A good non-solicitation and confidentiality agreement, combined with other key provisions, and smart business practices, can deter client poaching and preserve the relationship between the salon and its clients even in the face of its employees’ departure.
In Part I, I described requirements for non-compete agreements in Texas. In Part II, I describe the common mistakes that employers make when it comes to non-compete agreements.
Unlike many other states around the country, Texas did not see any drastic changes in its non-competition laws in 2018. However, out of a 100 + cases involving non-competition disputes, the following handful stand out either because they addressed a novel issue or clarified an area of confusion in this gray area of the law.
More and more states are amending their non-compete statutes to make them more employee-friendly. This trend, spurred by the White House report on the effect of non-compete agreements on competition and the revelation that some of the largest employers, like Jimmy John’s and Amazon, were requiring their sandwich-makers and warehouse employees to sign non-compete agreements, has continued into 2018.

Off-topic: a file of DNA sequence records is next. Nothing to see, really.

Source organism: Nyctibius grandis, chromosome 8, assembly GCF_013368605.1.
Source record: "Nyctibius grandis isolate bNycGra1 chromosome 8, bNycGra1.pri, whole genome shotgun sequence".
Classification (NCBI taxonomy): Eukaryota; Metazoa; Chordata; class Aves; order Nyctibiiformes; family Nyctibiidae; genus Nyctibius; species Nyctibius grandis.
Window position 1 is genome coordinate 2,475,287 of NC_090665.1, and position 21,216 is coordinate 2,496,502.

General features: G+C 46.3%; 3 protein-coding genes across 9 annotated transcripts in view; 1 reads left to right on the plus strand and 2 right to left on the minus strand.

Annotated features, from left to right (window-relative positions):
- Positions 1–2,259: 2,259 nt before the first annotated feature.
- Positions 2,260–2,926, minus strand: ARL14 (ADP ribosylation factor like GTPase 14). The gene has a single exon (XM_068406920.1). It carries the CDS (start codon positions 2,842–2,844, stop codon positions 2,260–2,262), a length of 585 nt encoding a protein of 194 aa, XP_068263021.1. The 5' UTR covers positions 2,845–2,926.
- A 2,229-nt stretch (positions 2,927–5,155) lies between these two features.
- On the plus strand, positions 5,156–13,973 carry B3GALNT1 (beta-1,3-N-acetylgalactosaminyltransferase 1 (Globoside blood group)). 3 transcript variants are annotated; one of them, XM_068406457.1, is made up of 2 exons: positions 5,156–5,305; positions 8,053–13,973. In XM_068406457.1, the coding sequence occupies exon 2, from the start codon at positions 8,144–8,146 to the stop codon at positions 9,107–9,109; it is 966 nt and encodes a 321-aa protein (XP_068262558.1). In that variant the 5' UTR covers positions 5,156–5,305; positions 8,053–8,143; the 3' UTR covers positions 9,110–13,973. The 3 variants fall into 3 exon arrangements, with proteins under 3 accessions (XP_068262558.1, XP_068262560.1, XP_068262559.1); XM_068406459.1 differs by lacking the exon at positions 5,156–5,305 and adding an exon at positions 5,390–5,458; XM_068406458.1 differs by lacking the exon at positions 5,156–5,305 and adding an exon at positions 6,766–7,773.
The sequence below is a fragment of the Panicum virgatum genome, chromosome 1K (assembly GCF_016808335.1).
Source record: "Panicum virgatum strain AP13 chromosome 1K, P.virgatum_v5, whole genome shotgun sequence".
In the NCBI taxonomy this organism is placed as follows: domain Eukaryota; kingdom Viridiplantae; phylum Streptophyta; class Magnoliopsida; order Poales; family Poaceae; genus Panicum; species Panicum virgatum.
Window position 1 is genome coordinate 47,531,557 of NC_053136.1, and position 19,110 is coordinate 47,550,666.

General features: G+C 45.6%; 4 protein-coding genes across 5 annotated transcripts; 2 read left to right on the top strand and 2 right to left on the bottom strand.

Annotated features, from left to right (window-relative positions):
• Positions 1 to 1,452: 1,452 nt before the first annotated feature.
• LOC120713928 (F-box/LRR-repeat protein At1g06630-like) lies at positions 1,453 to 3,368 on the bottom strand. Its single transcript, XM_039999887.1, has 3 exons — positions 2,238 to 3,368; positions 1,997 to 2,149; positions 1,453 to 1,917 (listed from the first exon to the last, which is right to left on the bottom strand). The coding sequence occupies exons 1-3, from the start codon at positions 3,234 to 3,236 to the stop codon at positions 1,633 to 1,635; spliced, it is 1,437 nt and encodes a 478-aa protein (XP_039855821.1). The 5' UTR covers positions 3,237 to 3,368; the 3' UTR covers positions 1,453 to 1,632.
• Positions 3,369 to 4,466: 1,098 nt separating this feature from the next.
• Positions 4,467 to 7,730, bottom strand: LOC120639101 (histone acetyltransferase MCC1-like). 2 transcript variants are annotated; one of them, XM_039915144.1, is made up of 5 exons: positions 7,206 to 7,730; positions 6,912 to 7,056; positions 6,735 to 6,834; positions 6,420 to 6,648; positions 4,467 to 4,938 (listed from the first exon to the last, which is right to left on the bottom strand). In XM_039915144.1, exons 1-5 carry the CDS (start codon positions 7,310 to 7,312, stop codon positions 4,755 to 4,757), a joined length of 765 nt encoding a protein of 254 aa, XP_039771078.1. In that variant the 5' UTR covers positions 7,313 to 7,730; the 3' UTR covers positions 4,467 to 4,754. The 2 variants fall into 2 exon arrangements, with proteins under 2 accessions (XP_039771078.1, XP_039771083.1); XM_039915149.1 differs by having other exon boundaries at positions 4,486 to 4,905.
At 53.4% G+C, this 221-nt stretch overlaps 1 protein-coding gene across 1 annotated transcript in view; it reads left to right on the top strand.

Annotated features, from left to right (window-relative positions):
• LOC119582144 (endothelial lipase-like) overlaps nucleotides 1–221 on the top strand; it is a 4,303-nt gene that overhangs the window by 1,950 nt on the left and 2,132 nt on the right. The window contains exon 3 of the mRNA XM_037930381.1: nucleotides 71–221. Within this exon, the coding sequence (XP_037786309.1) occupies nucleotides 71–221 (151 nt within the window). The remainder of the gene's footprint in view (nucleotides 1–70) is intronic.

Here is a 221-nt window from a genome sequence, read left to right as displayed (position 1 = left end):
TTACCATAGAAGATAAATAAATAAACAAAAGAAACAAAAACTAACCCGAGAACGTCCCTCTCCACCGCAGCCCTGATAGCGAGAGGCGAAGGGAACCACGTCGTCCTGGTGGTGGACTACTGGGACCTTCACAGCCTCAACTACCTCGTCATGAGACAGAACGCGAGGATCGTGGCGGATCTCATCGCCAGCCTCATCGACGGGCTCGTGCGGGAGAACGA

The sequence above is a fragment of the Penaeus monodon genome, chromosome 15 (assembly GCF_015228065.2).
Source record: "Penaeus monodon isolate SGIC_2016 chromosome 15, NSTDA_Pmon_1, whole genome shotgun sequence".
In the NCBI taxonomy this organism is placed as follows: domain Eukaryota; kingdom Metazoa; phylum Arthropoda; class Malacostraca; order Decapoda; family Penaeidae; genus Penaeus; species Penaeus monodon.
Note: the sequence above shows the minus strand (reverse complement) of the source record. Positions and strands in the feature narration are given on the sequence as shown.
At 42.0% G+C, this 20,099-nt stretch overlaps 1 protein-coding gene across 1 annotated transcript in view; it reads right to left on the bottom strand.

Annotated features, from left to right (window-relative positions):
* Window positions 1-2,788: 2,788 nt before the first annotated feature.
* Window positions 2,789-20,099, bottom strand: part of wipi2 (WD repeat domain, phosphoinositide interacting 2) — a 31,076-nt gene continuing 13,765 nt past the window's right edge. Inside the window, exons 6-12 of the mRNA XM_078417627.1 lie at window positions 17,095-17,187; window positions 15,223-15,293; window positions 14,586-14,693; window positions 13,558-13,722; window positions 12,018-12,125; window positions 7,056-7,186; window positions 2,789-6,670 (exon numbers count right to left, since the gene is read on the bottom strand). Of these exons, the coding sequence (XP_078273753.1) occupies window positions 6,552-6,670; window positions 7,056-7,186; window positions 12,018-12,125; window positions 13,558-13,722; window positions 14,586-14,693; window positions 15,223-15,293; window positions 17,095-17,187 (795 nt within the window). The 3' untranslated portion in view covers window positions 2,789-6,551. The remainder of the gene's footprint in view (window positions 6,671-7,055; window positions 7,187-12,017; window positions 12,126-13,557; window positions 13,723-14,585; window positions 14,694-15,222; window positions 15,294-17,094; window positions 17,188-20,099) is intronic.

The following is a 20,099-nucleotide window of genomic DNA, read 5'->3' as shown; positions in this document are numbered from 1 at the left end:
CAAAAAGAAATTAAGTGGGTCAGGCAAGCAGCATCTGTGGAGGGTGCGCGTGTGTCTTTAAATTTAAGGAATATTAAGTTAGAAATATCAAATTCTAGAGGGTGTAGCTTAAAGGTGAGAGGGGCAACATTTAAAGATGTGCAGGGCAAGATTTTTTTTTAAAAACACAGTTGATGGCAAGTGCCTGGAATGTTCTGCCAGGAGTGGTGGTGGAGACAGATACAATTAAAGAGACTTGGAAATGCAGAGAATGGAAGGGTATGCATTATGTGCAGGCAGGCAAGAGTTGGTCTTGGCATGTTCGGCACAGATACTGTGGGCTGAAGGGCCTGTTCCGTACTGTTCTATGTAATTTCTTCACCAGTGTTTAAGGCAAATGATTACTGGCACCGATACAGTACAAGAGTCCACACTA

Texas courts have issued several interesting opinions in 2017 regarding Texas non-compete law, explaining and defining when the Texas Covenants not to Compete Act applies and clarifying procedural mechanisms and remedies in non-compete disputes.
In 2016, there have been some major developments involving confidentiality and non-compete agreements law, which are likely to have some repercussions in 2017. Here’s a summary